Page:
• Are We Using The Right Tools? – This discussion always warms my heart, as finding the right technical solution for customers IAM needs is what I do for a living. I have my favorites and would love to share them with you but that is for another time.  As with the other topics, there really isn’t a cookie cutter answer.  The right tool will come down to how you need to use it, what sort of architecture, your selected development platform, and what sort of system performance you require.  Make sure that you aren’t trying to make the decisions you make on the topics above based on your selected tool, but rather choose the tool based on the answers to the important questions above.

Building an IAM Roadmap – A five step process

Since 2003, our teams have been part of over 350 efforts to implement or rescue Identity and Access Management (“IAM”) projects.  Our customers, most of whom have become great friends, are from all over the US, crossing many disparate and unique industries.  In most cases, they are working to solve similar business problems and to fix or improve the same processes.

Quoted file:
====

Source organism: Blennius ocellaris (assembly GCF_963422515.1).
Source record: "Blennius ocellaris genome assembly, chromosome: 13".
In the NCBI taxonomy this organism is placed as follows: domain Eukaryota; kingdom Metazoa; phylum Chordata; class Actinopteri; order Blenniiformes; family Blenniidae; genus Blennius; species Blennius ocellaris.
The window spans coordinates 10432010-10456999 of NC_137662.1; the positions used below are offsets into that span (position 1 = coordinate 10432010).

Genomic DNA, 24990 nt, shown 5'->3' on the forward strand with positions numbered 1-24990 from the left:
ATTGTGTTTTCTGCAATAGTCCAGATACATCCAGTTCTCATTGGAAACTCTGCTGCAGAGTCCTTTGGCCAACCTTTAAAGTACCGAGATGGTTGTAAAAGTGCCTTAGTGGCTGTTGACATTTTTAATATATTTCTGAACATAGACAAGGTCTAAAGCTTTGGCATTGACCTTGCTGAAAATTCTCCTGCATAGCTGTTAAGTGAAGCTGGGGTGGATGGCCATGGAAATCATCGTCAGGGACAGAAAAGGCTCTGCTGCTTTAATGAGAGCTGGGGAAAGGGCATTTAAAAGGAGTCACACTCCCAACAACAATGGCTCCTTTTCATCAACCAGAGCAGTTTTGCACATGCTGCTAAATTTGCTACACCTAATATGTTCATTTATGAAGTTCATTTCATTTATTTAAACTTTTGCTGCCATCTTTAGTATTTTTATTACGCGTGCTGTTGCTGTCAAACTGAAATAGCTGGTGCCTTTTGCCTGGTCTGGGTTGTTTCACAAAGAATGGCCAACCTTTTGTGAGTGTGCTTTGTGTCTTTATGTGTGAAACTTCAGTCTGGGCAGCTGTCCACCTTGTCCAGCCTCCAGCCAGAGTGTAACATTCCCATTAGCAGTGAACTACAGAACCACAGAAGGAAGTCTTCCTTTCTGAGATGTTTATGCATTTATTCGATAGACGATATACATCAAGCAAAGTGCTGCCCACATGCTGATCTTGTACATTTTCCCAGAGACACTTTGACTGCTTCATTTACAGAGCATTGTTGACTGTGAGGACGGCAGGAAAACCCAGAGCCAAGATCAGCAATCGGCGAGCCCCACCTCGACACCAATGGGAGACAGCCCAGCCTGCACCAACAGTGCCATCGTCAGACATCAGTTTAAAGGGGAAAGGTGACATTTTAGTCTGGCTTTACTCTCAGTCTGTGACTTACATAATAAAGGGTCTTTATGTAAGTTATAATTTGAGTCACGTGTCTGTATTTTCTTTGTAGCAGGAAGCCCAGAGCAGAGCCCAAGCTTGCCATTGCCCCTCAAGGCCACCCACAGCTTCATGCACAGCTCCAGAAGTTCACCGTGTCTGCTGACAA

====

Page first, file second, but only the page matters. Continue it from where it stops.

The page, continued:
On many occasions, we started from the ground floor and had the opportunity to create a roadmap for their long-term strategy.  To those familiar with IAM capabilities, it may seem obvious what to prioritize and where to start, but let’s not be so quick to jump to what looks like an easy decision.  All IAM capabilities are not created equal.

Our job as a systems integrator is to successfully implement these complex IAM security technologies, and to ensure that our customers maximize the return on their significant IT investments.  As we help guide our customers through these decisions, this ROI is always our priority, which leads us to the topic for today.

So how, exactly, can we accomplish this?  This article is all about alignment.  Having alignment between IT and the other key stakeholders will significantly reduce the risk of your IAM projects failing and losing or wasting precious budget dollars.

How can you ensure you have correct alignment?  Here’s how our IAM Roadmap process breaks down.

Step 1 – We start by prioritizing a list of over 100 key IAM capabilities.  This list was compiled from our work over the years and is vendor agnostic.  After a brief explanation to help educate the stakeholders, we apply a ranking of low, medium or high based on their opinion on how important the organization needs a certain capability.  Typical examples of high priority capabilities are automated provisioning of accounts, self-service password reset and role recertification.

Here’s a common example of the final output